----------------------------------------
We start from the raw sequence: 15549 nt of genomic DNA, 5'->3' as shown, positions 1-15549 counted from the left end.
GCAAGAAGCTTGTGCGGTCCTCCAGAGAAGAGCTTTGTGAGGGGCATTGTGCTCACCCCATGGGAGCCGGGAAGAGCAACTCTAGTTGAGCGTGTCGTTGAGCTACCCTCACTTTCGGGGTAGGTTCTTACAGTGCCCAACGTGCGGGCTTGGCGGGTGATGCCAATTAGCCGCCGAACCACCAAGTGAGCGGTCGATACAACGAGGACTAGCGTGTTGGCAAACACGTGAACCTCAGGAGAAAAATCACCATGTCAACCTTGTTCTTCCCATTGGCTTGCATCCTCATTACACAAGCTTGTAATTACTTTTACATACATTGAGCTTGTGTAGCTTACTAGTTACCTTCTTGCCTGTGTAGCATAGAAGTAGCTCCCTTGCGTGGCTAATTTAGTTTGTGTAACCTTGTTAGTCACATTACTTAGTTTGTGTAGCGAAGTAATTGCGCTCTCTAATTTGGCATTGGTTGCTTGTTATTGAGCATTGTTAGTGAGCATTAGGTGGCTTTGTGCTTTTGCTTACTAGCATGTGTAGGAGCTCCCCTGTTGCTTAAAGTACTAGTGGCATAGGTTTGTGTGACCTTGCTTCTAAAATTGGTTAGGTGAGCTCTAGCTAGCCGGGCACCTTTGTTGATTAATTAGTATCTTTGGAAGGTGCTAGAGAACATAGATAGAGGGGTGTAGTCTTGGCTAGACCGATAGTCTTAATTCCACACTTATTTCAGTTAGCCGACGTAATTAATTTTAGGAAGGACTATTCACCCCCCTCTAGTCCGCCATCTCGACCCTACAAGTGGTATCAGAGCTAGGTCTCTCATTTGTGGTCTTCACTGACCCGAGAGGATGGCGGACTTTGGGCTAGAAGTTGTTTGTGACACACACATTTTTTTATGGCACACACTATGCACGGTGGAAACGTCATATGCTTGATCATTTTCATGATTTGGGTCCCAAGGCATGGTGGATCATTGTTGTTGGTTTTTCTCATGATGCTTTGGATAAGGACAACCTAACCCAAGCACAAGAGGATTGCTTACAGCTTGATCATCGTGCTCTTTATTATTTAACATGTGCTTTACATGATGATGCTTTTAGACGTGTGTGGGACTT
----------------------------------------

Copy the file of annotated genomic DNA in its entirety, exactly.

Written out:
We start from the raw sequence: 15549 nt of genomic DNA, 5'->3' as shown, positions 1-15549 counted from the left end.
GCAAGAAGCTTGTGCGGTCCTCCAGAGAAGAGCTTTGTGAGGGGCATTGTGCTCACCCCATGGGAGCCGGGAAGAGCAACTCTAGTTGAGCGTGTCGTTGAGCTACCCTCACTTTCGGGGTAGGTTCTTACAGTGCCCAACGTGCGGGCTTGGCGGGTGATGCCAATTAGCCGCCGAACCACCAAGTGAGCGGTCGATACAACGAGGACTAGCGTGTTGGCAAACACGTGAACCTCAGGAGAAAAATCACCATGTCAACCTTGTTCTTCCCATTGGCTTGCATCCTCATTACACAAGCTTGTAATTACTTTTACATACATTGAGCTTGTGTAGCTTACTAGTTACCTTCTTGCCTGTGTAGCATAGAAGTAGCTCCCTTGCGTGGCTAATTTAGTTTGTGTAACCTTGTTAGTCACATTACTTAGTTTGTGTAGCGAAGTAATTGCGCTCTCTAATTTGGCATTGGTTGCTTGTTATTGAGCATTGTTAGTGAGCATTAGGTGGCTTTGTGCTTTTGCTTACTAGCATGTGTAGGAGCTCCCCTGTTGCTTAAAGTACTAGTGGCATAGGTTTGTGTGACCTTGCTTCTAAAATTGGTTAGGTGAGCTCTAGCTAGCCGGGCACCTTTGTTGATTAATTAGTATCTTTGGAAGGTGCTAGAGAACATAGATAGAGGGGTGTAGTCTTGGCTAGACCGATAGTCTTAATTCCACACTTATTTCAGTTAGCCGACGTAATTAATTTTAGGAAGGACTATTCACCCCCCTCTAGTCCGCCATCTCGACCCTACAAGTGGTATCAGAGCTAGGTCTCTCATTTGTGGTCTTCACTGACCCGAGAGGATGGCGGACTTTGGGCTAGAAGTTGTTTGTGACACACACATTTTTTTATGGCACACACTATGCACGGTGGAAACGTCATATGCTTGATCATTTTCATGATTTGGGTCCCAAGGCATGGTGGATCATTGTTGTTGGTTTTTCTCATGATGCTTTGGATAAGGACAACCTAACCCAAGCACAAGAGGATTGCTTACAGCTTGATCATCGTGCTCTTTATTATTTAACATGTGCTTTACATGATGATGCTTTTAGACGTGTGTGGGACTT